The walk begins from Stanton and immediately has you ascending steeply to gain the scarp. You skirt its edge, picking up the course of the Donnington Way, a 62-mile walk that links the pubs of the Donnington Brewery. This brings you to the attractive village of Snowshill, beautifully nuzzled into the head of the valley. Like Lower Slaughter, Snowshill is no stranger to Hollywood, having been the setting to scenes from the Bridget Jones series. Snowshill Manor makes for an interesting detour, with its colourful gardens, striking architecture and eclectic collections. Eventually, after plenty of ups and downs, you join the Cotswold Way and enjoy views towards the Vale of Evesham, before descending back to Stanton.
Painswick and Slad Loop
This is our most strenuous route, with around 400m of ascent to contend with. However, your efforts are rewarded by the sublime beauty of the Painswick and Slad Valleys, with their verdant green pastures and beguiling woodland. The walk takes you away from the Cotswold Way, so you can expect to meet fewer trekkers plodding along. Here are quieter trails where you can delve deeper under the skin of the region’s character.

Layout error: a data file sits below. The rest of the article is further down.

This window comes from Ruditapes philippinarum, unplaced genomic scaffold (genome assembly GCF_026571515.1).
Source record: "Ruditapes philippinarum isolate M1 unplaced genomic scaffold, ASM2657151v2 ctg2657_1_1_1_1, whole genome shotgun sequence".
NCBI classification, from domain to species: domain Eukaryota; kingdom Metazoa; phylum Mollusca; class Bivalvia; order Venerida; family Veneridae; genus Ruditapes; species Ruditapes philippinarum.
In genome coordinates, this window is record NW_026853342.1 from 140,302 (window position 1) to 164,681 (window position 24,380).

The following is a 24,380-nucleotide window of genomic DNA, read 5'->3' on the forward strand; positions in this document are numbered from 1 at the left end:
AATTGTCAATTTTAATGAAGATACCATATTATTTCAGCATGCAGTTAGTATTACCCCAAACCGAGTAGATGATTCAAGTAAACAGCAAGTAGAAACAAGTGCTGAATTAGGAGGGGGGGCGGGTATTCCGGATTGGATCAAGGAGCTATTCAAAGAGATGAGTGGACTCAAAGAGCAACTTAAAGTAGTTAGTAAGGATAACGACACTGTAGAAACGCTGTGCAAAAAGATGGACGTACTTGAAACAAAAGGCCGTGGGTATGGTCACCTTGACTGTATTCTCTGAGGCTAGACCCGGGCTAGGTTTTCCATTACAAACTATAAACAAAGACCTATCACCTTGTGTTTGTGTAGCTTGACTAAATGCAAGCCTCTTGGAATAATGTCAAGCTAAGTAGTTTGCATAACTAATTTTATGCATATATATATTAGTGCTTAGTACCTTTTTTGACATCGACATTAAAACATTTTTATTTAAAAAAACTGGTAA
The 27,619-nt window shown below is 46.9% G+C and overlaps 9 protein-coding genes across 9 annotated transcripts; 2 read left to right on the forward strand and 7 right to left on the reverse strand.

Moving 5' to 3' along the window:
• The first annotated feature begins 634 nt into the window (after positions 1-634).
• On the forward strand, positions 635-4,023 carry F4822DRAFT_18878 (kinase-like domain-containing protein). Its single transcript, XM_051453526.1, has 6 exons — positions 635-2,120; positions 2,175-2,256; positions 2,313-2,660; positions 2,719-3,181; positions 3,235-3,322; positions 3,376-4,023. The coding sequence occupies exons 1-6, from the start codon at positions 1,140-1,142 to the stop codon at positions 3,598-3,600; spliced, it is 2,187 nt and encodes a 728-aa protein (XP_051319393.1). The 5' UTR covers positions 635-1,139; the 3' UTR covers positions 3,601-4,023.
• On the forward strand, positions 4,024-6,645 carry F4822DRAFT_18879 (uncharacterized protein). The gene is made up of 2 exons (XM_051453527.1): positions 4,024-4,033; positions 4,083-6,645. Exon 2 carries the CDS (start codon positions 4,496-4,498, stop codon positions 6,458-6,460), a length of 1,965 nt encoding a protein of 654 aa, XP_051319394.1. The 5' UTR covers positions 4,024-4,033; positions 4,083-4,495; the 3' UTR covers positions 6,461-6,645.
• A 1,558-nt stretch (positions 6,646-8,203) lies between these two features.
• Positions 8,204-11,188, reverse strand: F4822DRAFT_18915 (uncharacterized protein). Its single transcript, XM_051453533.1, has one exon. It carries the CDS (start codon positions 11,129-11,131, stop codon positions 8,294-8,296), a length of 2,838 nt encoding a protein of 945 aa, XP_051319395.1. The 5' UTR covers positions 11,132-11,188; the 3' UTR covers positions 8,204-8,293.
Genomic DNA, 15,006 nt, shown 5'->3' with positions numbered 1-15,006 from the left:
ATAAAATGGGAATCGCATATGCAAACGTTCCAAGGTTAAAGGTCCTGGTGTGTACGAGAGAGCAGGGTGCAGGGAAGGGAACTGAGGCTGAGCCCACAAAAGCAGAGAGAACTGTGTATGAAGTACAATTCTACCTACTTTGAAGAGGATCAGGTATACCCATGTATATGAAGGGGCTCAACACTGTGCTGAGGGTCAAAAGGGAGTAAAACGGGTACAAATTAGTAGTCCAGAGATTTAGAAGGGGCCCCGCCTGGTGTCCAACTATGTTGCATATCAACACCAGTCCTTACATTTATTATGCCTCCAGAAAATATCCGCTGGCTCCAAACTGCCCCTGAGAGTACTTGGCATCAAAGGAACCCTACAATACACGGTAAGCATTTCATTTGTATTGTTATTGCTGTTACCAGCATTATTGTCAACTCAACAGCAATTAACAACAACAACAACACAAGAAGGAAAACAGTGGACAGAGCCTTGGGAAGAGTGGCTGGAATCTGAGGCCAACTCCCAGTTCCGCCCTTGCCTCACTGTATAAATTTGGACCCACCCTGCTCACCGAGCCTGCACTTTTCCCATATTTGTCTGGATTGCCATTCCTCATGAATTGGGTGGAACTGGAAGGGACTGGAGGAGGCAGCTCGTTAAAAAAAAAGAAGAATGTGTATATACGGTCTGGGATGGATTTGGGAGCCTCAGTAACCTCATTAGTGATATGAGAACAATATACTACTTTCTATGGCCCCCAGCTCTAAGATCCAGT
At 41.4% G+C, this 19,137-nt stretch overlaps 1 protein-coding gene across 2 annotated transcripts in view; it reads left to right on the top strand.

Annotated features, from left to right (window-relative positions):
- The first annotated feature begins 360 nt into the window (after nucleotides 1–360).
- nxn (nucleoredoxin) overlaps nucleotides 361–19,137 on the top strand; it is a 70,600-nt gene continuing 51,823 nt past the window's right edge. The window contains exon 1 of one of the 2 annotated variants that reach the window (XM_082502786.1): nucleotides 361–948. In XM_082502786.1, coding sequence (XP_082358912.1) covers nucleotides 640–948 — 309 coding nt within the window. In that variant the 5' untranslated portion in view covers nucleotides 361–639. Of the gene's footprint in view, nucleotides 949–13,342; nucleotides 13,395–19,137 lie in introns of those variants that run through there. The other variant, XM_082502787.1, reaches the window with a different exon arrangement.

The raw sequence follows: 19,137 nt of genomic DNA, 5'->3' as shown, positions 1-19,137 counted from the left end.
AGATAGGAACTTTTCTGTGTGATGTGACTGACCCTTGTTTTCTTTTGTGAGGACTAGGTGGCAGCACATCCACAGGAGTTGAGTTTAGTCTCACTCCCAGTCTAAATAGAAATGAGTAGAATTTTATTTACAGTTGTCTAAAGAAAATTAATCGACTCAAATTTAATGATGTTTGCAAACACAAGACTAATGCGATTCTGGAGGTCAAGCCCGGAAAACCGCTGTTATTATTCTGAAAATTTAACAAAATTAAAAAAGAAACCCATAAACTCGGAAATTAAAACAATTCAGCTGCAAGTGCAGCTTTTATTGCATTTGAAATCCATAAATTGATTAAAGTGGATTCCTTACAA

From Painswick, you head south and ascend sharply into Slad Woods, which rises above the village of the same name. The traditional Woolpack Inn makes for a splendid detour, otherwise it's onwards and upwards again to Dunkitehill Wood. Enjoy the views of the valley from here, before the route descends again, only to climb once more along the fringes of Worgans Wood. Now on the open hillside, you’re treated to a superb vista of Stroud to the south west. A final descent brings you back to Painswick Valley and a flat amble back to where you started.
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Alex is a qualified Mountain Leader, adventure writer and content creator with an insatiable passion for the mountains. A Cumbrian born and bred, his native English Lake District has a special place in his heart, though he is at least equally happy in North Wales, the Scottish Highlands or the European Alps. Through his hiking, mountaineering, climbing and trail running adventures, Alex aims to inspire others to get outdoors. He is currently the President of the London Mountaineering Club, training to become a Winter Mountain Leader, looking to finally finish bagging all the Wainwright fells of the Lake District and hoping to scale more Alpine 4000ers when circumstances allow. Find out more at www.alexfoxfield.com (opens in new tab)